The U.S. House has fast-tracked a bill responding to the economic challenges created by the novel coronavirus (COVID-19) pandemic. All 223 Democrats present–including Iowa’s Representatives Abby Finkenauer (IA-01), Dave Loebsack (IA-02), and Cindy Axne (IA-03)–voted for the bill shortly before 1:00 am on March 14, joined by 140 Republicans (roll call). U.S. Representative Steve King (IA-04) was one of 40 House Republicans to vote no.
House Speaker Nancy Pelosi and Treasury Secretary Steven Mnuchin negotiated the deal over “at least 20 phone calls” on March 12 and 13. In a letter to House members, Pelosi wrote, “While we could have passed this bill on our own, I believe it was important for us to assure the American people that we can work together to manage this crisis.”
CNN’s Congressional reporter Manu Raju reported late Friday afternoon,
The House is monitoring [President Donald] Trump’s Twitter feed very closely – once he tweets his support for the Pelosi-Mnuchin coronavirus deal, GOP members are expected to embrace it. That means they can then pass it under suspension of the rules, meaning they’d fast track it to final passage.
Trump tweeted his support for the bill in the evening.
Key provisions of the legislation include:
The legislation includes 14 paid sick days for employees, as well as three months of paid emergency leave throughout the coronavirus crisis. Employers will be reimbursed for some of these costs through tax credits. At GOP insistence, the emergency leave provision will expire in a year. And Republicans were able to insert language exempting smaller businesses from the requirements.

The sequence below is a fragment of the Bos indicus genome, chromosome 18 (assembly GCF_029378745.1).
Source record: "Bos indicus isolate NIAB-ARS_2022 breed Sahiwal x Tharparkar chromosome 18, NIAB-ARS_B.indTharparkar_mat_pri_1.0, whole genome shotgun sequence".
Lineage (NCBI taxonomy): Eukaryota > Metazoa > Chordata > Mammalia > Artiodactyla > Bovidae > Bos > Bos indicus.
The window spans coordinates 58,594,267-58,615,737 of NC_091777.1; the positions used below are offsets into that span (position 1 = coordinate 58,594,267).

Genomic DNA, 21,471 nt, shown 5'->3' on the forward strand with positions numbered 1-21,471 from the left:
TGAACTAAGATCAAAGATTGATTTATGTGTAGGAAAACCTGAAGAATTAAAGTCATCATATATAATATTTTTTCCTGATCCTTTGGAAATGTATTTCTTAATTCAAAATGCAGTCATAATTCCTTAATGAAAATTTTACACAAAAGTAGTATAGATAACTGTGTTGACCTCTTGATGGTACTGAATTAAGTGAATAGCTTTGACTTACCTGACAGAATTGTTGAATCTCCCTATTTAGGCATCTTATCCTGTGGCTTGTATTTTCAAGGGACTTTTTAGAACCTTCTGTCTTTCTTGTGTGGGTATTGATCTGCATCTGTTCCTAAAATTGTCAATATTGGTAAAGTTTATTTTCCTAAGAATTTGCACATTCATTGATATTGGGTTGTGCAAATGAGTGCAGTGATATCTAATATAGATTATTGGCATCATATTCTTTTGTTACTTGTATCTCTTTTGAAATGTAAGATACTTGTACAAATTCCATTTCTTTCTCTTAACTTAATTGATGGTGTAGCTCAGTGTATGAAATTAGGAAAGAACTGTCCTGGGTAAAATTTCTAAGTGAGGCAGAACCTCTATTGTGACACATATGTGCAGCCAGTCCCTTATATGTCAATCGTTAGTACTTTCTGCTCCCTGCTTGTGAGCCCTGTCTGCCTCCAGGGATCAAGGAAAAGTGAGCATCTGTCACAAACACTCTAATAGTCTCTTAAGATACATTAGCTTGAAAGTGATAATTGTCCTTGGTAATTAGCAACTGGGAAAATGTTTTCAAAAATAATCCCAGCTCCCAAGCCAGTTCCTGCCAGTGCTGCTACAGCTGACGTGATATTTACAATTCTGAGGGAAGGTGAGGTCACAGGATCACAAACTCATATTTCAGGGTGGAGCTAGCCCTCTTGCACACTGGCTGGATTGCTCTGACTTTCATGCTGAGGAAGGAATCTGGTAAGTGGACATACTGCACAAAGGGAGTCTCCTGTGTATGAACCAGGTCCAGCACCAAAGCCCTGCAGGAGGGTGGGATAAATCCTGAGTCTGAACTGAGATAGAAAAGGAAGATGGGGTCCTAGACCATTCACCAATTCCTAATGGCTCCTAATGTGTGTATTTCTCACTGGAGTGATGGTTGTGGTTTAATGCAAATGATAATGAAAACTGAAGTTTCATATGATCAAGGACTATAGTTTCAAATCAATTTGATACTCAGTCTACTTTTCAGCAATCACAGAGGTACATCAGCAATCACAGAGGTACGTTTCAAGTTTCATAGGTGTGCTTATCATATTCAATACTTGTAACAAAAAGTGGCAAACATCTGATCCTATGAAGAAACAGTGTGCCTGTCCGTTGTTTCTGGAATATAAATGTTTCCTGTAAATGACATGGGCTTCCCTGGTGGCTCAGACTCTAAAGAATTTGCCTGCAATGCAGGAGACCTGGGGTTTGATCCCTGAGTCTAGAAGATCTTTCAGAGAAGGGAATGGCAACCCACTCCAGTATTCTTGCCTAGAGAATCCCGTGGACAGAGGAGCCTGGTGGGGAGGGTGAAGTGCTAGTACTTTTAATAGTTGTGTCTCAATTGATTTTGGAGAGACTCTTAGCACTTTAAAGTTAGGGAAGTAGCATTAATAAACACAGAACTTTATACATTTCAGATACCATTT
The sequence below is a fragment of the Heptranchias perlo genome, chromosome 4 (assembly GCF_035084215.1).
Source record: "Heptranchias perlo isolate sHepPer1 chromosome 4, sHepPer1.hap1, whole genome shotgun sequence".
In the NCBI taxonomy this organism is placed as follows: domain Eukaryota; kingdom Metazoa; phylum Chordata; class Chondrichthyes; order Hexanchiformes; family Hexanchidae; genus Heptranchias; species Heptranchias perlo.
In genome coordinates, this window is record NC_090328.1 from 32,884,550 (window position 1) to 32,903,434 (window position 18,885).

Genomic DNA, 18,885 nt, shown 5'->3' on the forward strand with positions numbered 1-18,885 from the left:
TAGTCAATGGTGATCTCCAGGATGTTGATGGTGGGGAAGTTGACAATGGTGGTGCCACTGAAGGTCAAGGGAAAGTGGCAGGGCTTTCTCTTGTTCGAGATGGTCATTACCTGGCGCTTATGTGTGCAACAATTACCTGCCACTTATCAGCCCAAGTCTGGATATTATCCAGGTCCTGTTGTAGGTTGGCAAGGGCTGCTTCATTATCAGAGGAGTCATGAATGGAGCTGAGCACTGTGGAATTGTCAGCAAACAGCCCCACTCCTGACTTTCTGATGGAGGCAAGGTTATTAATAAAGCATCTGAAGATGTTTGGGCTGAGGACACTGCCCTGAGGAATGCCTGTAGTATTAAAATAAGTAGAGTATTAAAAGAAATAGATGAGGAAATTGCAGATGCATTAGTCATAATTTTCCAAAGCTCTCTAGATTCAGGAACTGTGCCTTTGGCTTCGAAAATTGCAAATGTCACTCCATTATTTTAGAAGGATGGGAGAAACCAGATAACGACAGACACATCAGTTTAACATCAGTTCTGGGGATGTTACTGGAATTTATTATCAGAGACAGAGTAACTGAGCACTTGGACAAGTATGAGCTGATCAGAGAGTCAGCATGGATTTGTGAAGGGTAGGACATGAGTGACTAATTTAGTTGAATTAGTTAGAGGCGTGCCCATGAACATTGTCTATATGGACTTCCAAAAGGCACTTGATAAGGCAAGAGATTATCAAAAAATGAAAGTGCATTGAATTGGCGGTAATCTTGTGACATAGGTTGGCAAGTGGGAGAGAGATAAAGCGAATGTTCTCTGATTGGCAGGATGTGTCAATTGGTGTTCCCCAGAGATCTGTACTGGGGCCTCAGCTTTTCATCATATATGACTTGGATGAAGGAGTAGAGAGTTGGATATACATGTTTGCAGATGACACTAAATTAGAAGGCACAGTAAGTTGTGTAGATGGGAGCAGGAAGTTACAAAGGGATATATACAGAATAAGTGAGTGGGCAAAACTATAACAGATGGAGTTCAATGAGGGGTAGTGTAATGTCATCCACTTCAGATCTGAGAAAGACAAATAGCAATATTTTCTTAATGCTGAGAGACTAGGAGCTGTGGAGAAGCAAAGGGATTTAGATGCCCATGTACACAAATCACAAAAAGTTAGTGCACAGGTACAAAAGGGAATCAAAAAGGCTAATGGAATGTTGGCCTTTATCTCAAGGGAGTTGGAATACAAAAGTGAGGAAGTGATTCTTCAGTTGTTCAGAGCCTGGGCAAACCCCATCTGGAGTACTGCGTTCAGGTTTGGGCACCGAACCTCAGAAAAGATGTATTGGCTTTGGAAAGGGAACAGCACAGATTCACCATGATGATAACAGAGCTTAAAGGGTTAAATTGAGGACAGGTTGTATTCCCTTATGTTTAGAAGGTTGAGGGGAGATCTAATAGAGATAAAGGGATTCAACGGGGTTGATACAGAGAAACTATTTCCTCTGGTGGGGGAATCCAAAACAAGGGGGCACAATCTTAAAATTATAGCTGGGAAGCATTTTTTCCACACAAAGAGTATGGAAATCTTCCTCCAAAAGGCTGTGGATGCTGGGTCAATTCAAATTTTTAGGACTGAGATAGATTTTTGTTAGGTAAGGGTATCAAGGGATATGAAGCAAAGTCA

The bill also would give the Trump administration more flexibility on who’s eligible for the food stamp program, a school lunch program used to feed low-income children during the summer — in case there are extended school closures — and the Women, Infants and Children nutrition program.
The bill does not include a payroll tax cut Trump had wanted. Erica Werner, Mike DeBonis, Paul Kane, and Jeff Stein reported for the Washington Post,
Lawmakers in both parties have reacted coolly to the proposal, expressing qualms about its cost and the fact that it is not targeted to those directly affected by the pandemic. The legislation negotiated between Pelosi and Mnuchin did not include a payroll tax cut, and that omission emerged as one of the obstacles to reaching a deal.
[House Minority Leader Kevin] McCarthy said the payroll tax could be addressed down the road.
At this writing, King has not released a statement explaining his no vote or commented on the issue on his social media feeds. I will update this post as needed. UPDATE: King posted on Twitter on March 14 that he voted no because House members weren’t given time to read what they were voting on.
HR 6201 “Families First CoronaVirus Response Act” was finally posted at 12:01 this morning. Debate began at 12:10AM. Final passage vote was called at 12:28AM. No Member of Congress read the bill. Senate comes in on Monday and has about 60 hours “to find out what’s in it.”